Austria, Sunday, 5th July
5 July Conrad sees the Emperor and tells him war against Serbia is inevitable. The Emperor points out Russian intervention might prevent it. Conrad replies Austria-Hungary has German support and the Emperor asks "Are you sure of Germany".
The Emperor tells Conrad of the note sent to Germany. Conrad asks "if Germany takes her stand on our side, do we then make war on Serbia?". The Emperor replies, "in that case, yes".
6 July Berchtold has Szögyény's telegram reporting his meeting with the Kaiser. He sees Conrad and asks what the Emperor has said. He tells Conrad the Kaiser has said "yes" but he must first have word from Bethmann.
He also notes that Tisza is against a war because he believes the Russians will attack. He suggests that Austria-Hungary starts with a test mobilisation but Conrad insists if there is to be mobilisation it must be total.
7 July, morning On his return to Vienna Hoyos immediately meets Berchtold, Tisza, Stürgkh and Tschirschky and tells them about his meeting with Zimmermann.
Tisza is furious at hearing of the discussion of a surprise attack on Serbia and the partition of the country. He says this must be considered purely as Hoyos' personal suggestion not official policy. Tschirschky leaves so the others can hold a Joint Ministerial Council.
7 July, morning Berchtold asks the Ministerial Council "whether the moment had not arrived to render Serbia innocuous once and for all by a display of force?" He mentions the unconditional support of Germany and says that intervention in Serbia makes war with Russia very likely.
Immediate military action is ruled out because of Tisza's objections and the fear it would isolate Austria-Hungary diplomatically.
They agree the first step will be the presentation of a diplomatic note making demands on Serbia and if these demands are not met to issue an ultimatum. With the exception of Tisza they want the demands to be so harsh they will be refused so "the way is open to a radical solution by means of military intervention".
They believe a purely diplomatic success even the "sensational humiliation" of Serbia, will be worthless. Tisza agrees the note can be stiff but it must not be unacceptable. Serbia must be given the opportunity of avoiding war and accepting a severe diplomatic defeat. [More]
7 July, afternoon Conrad joins the meeting. He discusses the military options. He says he needs to know if Russia is going to enter the conflict by the fifth day of mobilisation. This will enable him to reconcentrate his forces against Russia in the north in time. [More]
7 July and after Rapid action from Vienna, as desired by the Germans, is highly unlikely. As well as the need to persuade Tisza to agree to an unacceptable ultimatum, many regular troops are on harvest leave. Future leave is cancelled. Those on leave are not recalled because of the negative economic impact it would have.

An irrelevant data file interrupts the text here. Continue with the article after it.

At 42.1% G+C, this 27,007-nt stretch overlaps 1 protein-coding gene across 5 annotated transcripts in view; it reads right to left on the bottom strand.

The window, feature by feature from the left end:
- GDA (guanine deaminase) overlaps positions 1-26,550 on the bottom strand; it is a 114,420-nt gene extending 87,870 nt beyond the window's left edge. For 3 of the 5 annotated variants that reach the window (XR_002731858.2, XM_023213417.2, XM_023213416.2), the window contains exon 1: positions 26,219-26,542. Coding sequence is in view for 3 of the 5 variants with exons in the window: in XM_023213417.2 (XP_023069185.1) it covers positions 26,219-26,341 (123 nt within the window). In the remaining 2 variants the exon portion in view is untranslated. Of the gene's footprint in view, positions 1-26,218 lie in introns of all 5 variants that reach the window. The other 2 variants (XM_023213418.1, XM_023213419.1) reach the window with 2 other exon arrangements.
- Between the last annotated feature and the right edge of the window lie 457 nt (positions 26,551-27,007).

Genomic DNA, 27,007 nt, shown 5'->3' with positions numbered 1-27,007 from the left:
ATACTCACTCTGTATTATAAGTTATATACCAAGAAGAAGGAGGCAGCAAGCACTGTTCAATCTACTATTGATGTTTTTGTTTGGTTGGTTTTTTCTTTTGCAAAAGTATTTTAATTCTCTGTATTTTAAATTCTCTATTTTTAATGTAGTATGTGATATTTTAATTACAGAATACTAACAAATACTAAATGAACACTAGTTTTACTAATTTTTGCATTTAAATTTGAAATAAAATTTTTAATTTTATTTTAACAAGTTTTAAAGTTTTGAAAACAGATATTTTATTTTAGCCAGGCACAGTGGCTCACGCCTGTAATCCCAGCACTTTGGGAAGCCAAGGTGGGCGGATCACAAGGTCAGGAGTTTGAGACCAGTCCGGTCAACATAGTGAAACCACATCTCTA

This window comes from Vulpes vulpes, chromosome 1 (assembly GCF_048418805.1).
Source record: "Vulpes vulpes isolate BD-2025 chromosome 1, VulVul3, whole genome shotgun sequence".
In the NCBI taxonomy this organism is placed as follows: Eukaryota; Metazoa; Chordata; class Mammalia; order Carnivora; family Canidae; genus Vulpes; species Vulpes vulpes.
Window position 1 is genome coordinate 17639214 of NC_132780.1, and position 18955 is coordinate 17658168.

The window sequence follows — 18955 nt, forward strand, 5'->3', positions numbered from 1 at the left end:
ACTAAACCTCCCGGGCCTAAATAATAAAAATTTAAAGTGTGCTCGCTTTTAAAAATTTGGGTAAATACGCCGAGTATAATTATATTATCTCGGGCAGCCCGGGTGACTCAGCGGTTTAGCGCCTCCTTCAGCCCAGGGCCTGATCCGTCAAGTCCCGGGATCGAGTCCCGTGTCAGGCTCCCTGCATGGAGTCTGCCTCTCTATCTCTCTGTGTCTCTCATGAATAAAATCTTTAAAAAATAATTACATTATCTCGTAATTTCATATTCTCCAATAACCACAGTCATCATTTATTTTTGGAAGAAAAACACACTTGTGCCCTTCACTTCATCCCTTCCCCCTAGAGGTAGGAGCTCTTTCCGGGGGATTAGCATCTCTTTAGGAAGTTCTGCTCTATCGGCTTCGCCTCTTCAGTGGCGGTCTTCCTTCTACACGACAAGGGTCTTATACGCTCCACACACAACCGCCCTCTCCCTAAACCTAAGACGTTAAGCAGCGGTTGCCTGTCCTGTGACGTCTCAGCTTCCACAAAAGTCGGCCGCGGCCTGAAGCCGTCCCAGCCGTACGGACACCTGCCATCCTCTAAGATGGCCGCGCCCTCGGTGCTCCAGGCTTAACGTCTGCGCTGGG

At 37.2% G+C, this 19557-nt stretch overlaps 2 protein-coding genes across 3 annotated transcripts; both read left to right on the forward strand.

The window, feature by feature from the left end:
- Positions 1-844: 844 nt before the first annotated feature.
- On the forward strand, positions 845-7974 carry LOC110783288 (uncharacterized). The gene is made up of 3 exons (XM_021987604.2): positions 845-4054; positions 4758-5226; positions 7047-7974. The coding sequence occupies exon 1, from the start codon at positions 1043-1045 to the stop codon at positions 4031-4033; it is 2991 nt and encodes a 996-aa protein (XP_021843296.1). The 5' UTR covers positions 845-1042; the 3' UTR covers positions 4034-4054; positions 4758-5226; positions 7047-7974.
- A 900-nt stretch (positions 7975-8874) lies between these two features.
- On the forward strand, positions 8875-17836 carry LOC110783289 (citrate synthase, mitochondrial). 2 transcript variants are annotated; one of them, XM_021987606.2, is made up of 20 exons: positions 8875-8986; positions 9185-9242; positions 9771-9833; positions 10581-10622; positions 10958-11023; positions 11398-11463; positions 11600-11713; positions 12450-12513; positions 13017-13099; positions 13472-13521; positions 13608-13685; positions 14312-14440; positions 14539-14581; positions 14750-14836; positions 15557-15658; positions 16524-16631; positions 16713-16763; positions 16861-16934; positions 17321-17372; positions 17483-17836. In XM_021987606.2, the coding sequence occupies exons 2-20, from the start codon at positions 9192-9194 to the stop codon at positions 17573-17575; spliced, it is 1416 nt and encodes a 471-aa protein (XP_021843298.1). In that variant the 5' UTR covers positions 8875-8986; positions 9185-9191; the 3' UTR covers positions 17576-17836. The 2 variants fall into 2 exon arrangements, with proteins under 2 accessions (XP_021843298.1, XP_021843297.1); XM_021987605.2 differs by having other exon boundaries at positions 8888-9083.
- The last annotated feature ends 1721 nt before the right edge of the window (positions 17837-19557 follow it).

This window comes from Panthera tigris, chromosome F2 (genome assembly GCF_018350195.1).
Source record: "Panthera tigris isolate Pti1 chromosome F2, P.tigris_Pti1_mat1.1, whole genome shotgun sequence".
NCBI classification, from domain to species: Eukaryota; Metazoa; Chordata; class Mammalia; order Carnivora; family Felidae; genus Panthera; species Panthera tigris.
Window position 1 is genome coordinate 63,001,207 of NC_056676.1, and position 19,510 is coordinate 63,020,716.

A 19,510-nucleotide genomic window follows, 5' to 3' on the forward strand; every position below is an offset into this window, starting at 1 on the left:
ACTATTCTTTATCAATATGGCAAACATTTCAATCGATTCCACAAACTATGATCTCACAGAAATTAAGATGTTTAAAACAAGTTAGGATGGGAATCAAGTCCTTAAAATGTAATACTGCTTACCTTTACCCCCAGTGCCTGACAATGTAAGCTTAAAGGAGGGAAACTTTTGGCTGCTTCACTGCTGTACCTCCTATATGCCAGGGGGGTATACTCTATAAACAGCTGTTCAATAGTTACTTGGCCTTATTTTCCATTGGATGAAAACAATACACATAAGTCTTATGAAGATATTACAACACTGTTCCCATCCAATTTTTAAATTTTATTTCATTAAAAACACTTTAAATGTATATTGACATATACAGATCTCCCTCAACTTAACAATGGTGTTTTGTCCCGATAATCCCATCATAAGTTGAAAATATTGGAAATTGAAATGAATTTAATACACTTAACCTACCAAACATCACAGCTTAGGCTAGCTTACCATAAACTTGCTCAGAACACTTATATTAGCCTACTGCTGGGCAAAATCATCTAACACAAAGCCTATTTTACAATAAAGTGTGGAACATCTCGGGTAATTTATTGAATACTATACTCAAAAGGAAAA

Also, by co-incidence the French President is on a State visit to Russia from the 20-23 July and it is best to deliver the ultimatum after he has left so the Russians and French do not have the chance to co-ordinate their reactions. [More]
8 July Tisza prepares another memorandum for the Emperor setting out his objections to the majority view in the Joint Ministerial Council.
He does not agree with the determination to invade Serbia because it will bring Russian intervention and a world war. After giving the memorandum to Berchtold to present to the Emperor Tisza returns to Budapest. [More]
8 July Berchtold tells Tschirschky about the Joint Ministerial Council meeting. He says even if the Emperor accepts Tisza's view it is still possible to make the note unacceptable to Serbia. Tschirschky gives Berchtold the latest message from Berlin that "an action of the Monarchy against Serbia is fully expected and that Germany will not understand why we should neglect this opportunity of dealing a blow".
Berchtold communicates this to Tisza hoping it will change his mind.
8 July Conrad calls on Berchtold and they discuss what might follow the planned note. If the Serbs give way at the last moment the country will still be occupied until the cost of Austria-Hungary's mobilisation is reimbursed.
Conrad says the occupation of territory alone will not settle anything. It is necessary to beat the Serbian army or to demobilise and disarm it.
8 July At a meeting with Berchtold, Conrad, Hoyos, Forgách, and Macchio, Burián, the representative of the Hungarian government at the Imperial Court, and a close confidant of Tisza, and a Hungarian like him, comes to the same view as the majority in the Council and decides to go to Budapest to try to persuade Tisza to drop his objections.
Conrad insists army mobilisation happens only if war is definitely decided.
9 July, Bad Ischl Berchtold reports the results of the Joint Ministerial Council meeting to the Emperor. The Emperor believes Berchtold's and Tisza's positions can be reconciled and that "concrete demands should be levelled at Serbia".
10 July Updated by Berchtold, Tschirschky reports to Berlin on the meeting with the Emperor who has thanked the Kaiser for being ".... now entirely of our opinion that a decision must be made to put an end to the intolerable situation in regard to Serbia".
Berchtold also believes placing demands on Serbia avoids the odium of a surprise attack, and should facilitate the neutrality of Romania and England.
10 July Tschirschky also reports the formulation of the demands to make on Serbia is the main concern in Vienna and Berchtold would like to know what Berlin thinks.
One demand might be for a unit in Belgrade to monitor pan-Serb agitation. Berchtold is also turning over in his mind what demands would render acceptance by Serbia absolutely impossible. [More]